Dr Maureen Baker: General practice is a key election issue

2014 was a tough year for general practice - for many GPs I've spoken to, the toughest in their professional lives - but 2015 is general election year and general practice is clearly a key election issue.

We have heard promising announcements - more funding and more GPs - from the major political parties. If these are followed through, I believe 2015 will be the beginning of a new era.

Over Christmas and New Year, I'm sure you were all dismayed by the negative stories suggesting GPs bear responsibility for the unprecedented numbers of patients attending hospital.

It must have been all the more infuriating for GPs and practice staff working flat out to provide patients with excellent urgent and emergency care and ease the burden of growing winter pressures.

Unfortunately, it remains the case that once again, while the crisis in A&E is well documented, what gets lost in this debate is the explosion in demand for general practice. It seems commonplace to blame the 'generous' decade-old GP contract.

We need to recruit 8,000 more GPs

GPs are working harder than ever to provide the best care they can for their patients. We make 1.3m consultations daily - 120,000 more every day since 2010 - but we have a desperate shortage of GPs, with many practices finding it difficult to replace doctors who are retiring and insufficient numbers of medical students going into general practice to replace them. This situation will only worsen if something isn't done now.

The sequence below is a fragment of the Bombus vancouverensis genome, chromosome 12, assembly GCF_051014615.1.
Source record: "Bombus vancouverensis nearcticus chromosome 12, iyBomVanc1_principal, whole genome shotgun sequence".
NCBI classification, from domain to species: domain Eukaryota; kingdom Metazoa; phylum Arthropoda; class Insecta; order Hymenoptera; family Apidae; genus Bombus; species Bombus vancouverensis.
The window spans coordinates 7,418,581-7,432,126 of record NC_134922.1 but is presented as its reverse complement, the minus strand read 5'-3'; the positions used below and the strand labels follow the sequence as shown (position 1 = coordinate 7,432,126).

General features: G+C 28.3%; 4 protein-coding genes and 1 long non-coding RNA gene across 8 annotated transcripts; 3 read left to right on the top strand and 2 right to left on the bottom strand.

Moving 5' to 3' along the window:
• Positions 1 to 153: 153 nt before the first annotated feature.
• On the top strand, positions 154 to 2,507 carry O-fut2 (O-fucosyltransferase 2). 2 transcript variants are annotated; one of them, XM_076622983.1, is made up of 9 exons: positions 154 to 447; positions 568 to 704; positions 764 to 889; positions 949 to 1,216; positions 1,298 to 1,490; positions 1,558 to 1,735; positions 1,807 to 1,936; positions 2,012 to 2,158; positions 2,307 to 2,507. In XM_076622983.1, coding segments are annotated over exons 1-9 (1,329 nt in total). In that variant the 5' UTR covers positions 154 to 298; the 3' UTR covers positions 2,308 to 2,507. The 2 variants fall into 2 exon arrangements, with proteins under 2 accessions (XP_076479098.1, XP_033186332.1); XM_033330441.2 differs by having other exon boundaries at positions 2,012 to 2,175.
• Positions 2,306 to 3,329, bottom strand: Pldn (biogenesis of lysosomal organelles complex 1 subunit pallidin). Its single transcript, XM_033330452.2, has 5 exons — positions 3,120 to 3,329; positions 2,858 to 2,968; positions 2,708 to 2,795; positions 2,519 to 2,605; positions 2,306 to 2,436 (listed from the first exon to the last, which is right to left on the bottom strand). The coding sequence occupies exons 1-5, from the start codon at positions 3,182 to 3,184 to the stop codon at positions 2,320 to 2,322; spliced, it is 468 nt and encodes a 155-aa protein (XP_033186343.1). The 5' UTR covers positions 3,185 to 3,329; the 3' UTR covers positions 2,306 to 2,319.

Only by strengthening general practice can we ensure patients only go to hospital when absolutely necessary and ease the pressure on A&E.

We need to recruit 8,000 more GPs in England over the next five years so we can cut waiting times and ensure practices can provide more appointments and offer more flexible opening times.

We need to address GP recruitment, retention and returners - making it easy for GPs who have taken a career break to return to frontline care.

Thousands more GPs have been promised by the Conservatives and Labour, but GPs don't grow on trees and the RCGP is working with the DH, Health Education England, the BMA and others on how to implement this.

I am optimistic. We hope the proposals in NHS England's Five Year Forward View and pledges by health authorities across the UK for more financial support will help pave the way for a new deal.

General practice is the cornerstone of the NHS; we need to keep it that way so patients receive the care they need and deserve.

  • Dr Baker is a GP in Lincoln.

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